I love thin, multi-layer omelets and am lucky enough to have a lefse griddle so my omelet can spread the full 16 inches, filling the griddle top. It also lets me turn the temp down to the nice low 250° F so that it cooks nice and slowly without drying out too much. That’s a big omelet to make with just two eggs and to hold together while folded over six times, but the secret is in the batter.
I sliced half a ripe pear on the mandoline, giving me thin, uniform slices. I crumbled an ounce of chevre into small bits in preparation.
I use 2 eggs, 1 cup of milk and 4 TBSP of flour with some salt and pepper and blend it so that increases in volume by about 1/4th. I spread a little butter on the hot griddle and then pour the batter in the center. Using the griddle handles, I swirl the batter around so that it spreads evenly to all the edges. Then I wait while it cooks. Be patient and watch how the steam rises from the omelet. When the steam starts to decrease you can see that the batter is cooked, but it will still be moist. If you like a drier omelet, you can let it cook until little pockets pop up all over the upper side of the omelet, but I like it a bit moister.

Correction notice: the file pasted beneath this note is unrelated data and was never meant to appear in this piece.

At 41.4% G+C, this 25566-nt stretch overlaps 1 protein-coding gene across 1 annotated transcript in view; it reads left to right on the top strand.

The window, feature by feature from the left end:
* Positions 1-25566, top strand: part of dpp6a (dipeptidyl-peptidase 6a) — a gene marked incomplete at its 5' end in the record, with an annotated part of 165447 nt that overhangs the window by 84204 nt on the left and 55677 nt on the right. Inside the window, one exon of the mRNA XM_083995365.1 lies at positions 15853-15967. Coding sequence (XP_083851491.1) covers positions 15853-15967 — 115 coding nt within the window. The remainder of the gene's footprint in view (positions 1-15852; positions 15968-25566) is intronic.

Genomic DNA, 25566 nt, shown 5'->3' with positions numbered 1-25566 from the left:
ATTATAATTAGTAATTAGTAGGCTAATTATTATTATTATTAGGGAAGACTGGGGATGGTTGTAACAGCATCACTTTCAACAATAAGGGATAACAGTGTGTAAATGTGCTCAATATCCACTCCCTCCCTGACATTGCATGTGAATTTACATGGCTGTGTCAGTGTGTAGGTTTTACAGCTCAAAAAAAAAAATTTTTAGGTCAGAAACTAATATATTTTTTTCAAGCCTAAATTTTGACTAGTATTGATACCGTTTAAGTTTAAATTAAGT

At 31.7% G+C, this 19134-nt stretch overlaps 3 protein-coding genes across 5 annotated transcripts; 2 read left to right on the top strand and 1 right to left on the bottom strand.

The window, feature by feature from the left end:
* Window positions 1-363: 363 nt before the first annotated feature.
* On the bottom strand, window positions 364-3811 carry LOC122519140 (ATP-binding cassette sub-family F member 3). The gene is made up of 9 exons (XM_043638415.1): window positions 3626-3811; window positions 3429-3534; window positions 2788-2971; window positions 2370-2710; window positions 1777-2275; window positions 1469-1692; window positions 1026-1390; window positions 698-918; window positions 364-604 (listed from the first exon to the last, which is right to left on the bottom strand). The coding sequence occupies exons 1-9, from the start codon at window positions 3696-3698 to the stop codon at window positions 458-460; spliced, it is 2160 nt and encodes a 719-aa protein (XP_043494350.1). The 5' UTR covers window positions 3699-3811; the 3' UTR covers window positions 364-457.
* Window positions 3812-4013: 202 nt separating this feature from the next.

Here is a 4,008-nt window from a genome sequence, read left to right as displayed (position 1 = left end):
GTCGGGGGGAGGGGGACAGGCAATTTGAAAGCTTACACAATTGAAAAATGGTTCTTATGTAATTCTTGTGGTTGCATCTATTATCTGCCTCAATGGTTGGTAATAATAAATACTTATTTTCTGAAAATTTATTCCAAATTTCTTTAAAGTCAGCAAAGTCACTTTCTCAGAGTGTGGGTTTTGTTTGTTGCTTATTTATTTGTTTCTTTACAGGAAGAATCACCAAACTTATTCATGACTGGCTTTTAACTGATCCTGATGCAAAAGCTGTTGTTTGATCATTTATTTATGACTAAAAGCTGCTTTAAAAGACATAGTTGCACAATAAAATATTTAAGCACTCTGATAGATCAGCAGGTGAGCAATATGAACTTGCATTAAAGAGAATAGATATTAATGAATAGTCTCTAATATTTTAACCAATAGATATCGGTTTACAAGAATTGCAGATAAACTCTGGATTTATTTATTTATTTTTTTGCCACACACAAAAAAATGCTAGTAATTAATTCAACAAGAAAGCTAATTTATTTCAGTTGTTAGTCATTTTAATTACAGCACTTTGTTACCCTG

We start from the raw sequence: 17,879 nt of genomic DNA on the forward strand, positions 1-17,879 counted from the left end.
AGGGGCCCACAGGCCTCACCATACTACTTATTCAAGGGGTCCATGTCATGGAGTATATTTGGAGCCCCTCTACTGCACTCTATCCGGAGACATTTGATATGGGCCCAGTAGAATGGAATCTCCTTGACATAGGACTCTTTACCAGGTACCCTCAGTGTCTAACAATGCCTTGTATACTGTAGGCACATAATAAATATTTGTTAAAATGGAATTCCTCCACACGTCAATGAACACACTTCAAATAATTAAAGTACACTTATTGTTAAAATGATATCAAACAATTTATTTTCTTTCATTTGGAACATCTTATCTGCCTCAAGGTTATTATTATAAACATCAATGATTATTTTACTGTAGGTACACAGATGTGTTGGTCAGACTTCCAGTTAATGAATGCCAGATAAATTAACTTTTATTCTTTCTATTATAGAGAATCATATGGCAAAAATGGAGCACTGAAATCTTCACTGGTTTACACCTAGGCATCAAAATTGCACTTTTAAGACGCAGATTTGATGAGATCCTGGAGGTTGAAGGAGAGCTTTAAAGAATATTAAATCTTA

Now comes the tricky part. Slide your spatula (of lefse turner, if you have one) under one side of the omelet and fold it over toward the center. Then do the same on the opposite side. Then take a quarter-turn and fold in from each side again. You now have about an 8 inch by 8 inch square. Spread some chevre along one of the sides and fold it over by a third and then spread the sliced pears and fold it over again, giving you your final omelet. I normally don’t cut it in half, but I did so you can see the chevre and pear inside of it.
The pears and chevre should still be a bit cold so that they contrast with the heat of the omelet. These is a sweet, dessert-like breakfast and the fruit and cheese blend beautifully with the omelet adding a flavor foundation to highlight them.
I decided to add the nutrition info after scaring someone.